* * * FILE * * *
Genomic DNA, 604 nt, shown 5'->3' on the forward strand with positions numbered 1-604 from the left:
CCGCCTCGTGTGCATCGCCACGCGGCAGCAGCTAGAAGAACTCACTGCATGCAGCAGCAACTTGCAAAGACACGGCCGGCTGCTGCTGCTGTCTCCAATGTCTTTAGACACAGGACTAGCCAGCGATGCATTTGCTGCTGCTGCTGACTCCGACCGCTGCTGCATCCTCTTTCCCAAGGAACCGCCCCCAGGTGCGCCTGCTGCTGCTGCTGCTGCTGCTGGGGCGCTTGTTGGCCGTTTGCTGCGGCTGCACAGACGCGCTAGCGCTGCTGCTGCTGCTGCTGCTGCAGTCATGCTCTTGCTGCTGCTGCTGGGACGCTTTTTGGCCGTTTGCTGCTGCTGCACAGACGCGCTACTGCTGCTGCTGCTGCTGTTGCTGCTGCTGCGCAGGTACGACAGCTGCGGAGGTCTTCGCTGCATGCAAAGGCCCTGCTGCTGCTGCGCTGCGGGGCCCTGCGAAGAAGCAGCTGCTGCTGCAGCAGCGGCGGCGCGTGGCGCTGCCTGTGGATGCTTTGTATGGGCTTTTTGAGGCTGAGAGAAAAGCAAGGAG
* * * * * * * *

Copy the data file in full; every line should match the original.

Genomic DNA, 604 nt, shown 5'->3' on the forward strand with positions numbered 1-604 from the left:
CCGCCTCGTGTGCATCGCCACGCGGCAGCAGCTAGAAGAACTCACTGCATGCAGCAGCAACTTGCAAAGACACGGCCGGCTGCTGCTGCTGTCTCCAATGTCTTTAGACACAGGACTAGCCAGCGATGCATTTGCTGCTGCTGCTGACTCCGACCGCTGCTGCATCCTCTTTCCCAAGGAACCGCCCCCAGGTGCGCCTGCTGCTGCTGCTGCTGCTGCTGGGGCGCTTGTTGGCCGTTTGCTGCGGCTGCACAGACGCGCTAGCGCTGCTGCTGCTGCTGCTGCTGCAGTCATGCTCTTGCTGCTGCTGCTGGGACGCTTTTTGGCCGTTTGCTGCTGCTGCACAGACGCGCTACTGCTGCTGCTGCTGCTGTTGCTGCTGCTGCGCAGGTACGACAGCTGCGGAGGTCTTCGCTGCATGCAAAGGCCCTGCTGCTGCTGCGCTGCGGGGCCCTGCGAAGAAGCAGCTGCTGCTGCAGCAGCGGCGGCGCGTGGCGCTGCCTGTGGATGCTTTGTATGGGCTTTTTGAGGCTGAGAGAAAAGCAAGGAG